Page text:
Within most European populations, smoking prevalence rates differ substantially according to people’s educational level, occupational class and income level. In the European countries, smoking inequalities are generally largest, and smoking is the largest single contributor to socio-economic inequalities in mortality. Significant inequalities in smoking are now emerging in all European countries, especially in the youngest generations. Tobacco products and secondhand smoke (SHS) kill, as documented in over 20 reports (eg: IARC, US Surgeon General). Exposure to SHS kills at least 79 000 people in the EU each year, incl. deaths from lung cancer, coronary heart disease, stroke and chronic non-neoplastic respiratory disease; plus deaths in childhood caused by SHS, deaths in adults from other conditions known to be caused by active smoking and the significant, serious morbidity, both acute and chronic, caused by SHS. Special Eurobarometer 385/2012 indicates that almost one third of European citizens currently smoke either cigarettes, cigars or a pipe. As smoking is responsible for half the difference in deaths across socio-economic groups, tobacco control has a major role to play in reducing health and social inequalities.ENSP plays a major role in Europe to prevent the tobacco industry from biaising and slowing down the tobacco control process. Indeed, ENSP was created for a tighter collaboration within the tobacco control community and for a stronger and united civil society action against tobacco. Key objectives during 2015-2017:- The support to the Directive 2014/40/EU and FCTC implementation- The facilitation of the creation and the operation of national alliances for tobacco control in Europe.- The stimulation of and the participation in European projects - The facilitation of networking in Europe- The collection and distribution of informationEuropean Network for Smoking and Tobacco Prevention 2015-2017: connecting, sharing, advocating to save lives!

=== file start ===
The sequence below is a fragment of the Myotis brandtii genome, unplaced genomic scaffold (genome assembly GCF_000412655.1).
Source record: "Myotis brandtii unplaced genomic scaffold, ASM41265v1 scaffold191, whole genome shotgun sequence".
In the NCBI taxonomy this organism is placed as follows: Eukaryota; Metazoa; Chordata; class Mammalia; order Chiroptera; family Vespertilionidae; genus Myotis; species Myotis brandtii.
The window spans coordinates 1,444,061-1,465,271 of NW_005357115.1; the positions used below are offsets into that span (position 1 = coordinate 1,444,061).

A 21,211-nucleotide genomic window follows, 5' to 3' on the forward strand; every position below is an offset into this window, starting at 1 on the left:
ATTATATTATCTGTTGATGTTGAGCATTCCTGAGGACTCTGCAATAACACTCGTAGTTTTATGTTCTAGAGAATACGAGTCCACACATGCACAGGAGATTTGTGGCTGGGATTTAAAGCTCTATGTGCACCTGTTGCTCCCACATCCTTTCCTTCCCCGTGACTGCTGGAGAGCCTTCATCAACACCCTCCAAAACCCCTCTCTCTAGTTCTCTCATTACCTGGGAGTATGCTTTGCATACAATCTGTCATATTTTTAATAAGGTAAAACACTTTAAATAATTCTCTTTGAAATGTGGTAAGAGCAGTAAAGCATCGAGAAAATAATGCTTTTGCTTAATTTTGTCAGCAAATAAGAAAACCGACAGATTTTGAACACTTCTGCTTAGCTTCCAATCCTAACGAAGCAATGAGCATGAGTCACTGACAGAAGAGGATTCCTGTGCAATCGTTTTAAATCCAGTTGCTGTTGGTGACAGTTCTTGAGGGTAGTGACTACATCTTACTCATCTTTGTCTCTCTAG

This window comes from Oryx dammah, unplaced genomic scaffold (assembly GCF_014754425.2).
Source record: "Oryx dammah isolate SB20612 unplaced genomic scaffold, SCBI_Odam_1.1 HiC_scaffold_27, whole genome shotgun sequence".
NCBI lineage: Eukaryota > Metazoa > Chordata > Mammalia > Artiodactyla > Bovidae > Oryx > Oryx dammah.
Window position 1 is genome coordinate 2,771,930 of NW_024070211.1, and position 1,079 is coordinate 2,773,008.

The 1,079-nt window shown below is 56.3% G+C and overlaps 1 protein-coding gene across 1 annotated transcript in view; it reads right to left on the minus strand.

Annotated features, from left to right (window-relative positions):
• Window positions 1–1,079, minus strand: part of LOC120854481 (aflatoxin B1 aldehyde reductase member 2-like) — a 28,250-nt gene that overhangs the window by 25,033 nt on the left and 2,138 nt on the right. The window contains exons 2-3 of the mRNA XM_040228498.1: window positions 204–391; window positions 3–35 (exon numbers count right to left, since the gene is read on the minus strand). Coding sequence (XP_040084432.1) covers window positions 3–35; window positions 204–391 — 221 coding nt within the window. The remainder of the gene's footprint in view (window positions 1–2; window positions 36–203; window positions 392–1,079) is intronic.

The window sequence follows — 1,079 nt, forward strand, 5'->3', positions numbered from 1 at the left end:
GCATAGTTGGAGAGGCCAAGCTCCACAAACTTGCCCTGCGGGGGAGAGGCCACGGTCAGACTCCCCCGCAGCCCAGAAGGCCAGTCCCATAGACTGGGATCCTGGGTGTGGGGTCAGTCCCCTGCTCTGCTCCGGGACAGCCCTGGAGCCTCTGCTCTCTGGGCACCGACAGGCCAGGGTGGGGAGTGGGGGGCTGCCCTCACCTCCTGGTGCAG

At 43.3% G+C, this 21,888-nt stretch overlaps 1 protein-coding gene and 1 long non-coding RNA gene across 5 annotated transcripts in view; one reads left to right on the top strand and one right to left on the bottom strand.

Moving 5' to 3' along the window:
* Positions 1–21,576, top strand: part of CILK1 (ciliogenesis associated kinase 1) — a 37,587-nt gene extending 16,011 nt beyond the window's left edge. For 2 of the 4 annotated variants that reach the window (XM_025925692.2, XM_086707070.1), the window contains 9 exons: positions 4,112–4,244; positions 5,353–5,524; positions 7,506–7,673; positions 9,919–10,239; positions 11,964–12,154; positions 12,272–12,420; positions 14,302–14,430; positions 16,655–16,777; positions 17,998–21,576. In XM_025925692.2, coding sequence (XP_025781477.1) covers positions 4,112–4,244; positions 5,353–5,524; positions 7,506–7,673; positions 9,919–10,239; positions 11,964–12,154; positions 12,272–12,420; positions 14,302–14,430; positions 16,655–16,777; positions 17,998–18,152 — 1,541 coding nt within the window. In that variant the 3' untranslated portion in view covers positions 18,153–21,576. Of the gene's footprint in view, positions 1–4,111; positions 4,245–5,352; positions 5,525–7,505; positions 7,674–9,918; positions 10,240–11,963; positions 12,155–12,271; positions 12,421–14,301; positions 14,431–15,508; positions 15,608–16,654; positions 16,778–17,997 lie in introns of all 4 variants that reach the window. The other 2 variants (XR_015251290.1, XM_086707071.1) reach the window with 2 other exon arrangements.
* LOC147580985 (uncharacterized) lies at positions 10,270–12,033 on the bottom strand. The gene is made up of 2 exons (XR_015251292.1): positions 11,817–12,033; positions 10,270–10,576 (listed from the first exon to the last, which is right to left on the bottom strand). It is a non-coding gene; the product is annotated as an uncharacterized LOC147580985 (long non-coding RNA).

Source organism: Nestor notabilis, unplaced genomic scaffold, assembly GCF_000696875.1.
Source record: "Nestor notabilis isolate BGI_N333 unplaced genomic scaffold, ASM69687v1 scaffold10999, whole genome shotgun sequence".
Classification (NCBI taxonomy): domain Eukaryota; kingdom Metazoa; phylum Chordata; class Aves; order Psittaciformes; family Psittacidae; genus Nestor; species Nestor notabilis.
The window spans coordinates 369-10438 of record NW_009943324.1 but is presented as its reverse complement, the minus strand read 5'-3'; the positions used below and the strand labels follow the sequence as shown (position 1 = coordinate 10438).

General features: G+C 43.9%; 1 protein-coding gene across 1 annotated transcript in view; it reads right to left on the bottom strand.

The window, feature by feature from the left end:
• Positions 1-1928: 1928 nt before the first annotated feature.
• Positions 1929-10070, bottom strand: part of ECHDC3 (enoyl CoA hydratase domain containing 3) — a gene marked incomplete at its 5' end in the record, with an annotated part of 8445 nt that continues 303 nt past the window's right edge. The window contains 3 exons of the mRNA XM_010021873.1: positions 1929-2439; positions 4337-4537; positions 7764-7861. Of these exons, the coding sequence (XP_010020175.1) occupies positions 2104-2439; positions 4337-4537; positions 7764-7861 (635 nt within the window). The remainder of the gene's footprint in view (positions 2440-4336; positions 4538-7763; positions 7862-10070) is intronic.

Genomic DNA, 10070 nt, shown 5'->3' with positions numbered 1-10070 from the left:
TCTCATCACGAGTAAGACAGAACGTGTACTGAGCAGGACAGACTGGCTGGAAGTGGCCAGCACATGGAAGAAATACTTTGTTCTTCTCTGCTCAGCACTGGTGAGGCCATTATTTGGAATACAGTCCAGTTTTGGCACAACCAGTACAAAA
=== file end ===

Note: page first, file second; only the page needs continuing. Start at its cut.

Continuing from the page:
Within most European populations, smoking prevalence rates differ substantially according to people’s educational level, professional categories and income. In the European countries, tobacco-related inequalities are generally largest, and smoking is the most important single contributor to socio-economic inequalities in mortality. Significant inequalities in smoking are now emerging in all European countries, especially in the youngest generations. Every year, smoking kills 700.000 Europeans and exposure to SHS causes at least 79.000 deaths. As smoking is responsible for half the difference in deaths across socio-economic groups, tobacco control has a major role to play in reducing health and social inequalities.
The European Network for Smoking and tobacco Prevention plays a major role in Europe, especially to prevent the tobacco industry from biasing the tobacco control process and interfering in all activities. The organisation was created nearly twenty-years ago for a tighter collaboration within the tobacco control community and for a stronger and united civil society action against tobacco; and has the ultimate aim to reduce tobacco consumption in Europe.
The mission of the organisation is to develop a strategy for co-ordinated action among organisations active in tobacco control throughout Europe, by sharing information and experience, through coordinated activities and projects; by creating synergies among public health advocates thus increasing their capacity to direct their actions more effectively. ENSP acts as the lynchpin for its members, creating a central cohesive force for the European tobacco control movement.
With a forward vision, ENSP is working to eliminate the suffering of European citizens caused by ill health and early death due to tobacco-related diseases. It firmly believes that children and young people should be able to grow up without being targets of tobacco industry marketing seeking to lure them into a lifetime of addiction; and that all European citizens without exception should have access to safe clean air unpolluted by tobacco smoke. ENSP’s strategic goal is to make Europe completely smoke-free by 2040, and in order to do so, work towards full implementation of the WHO FCTC in Europe by 2020 as one of its priority.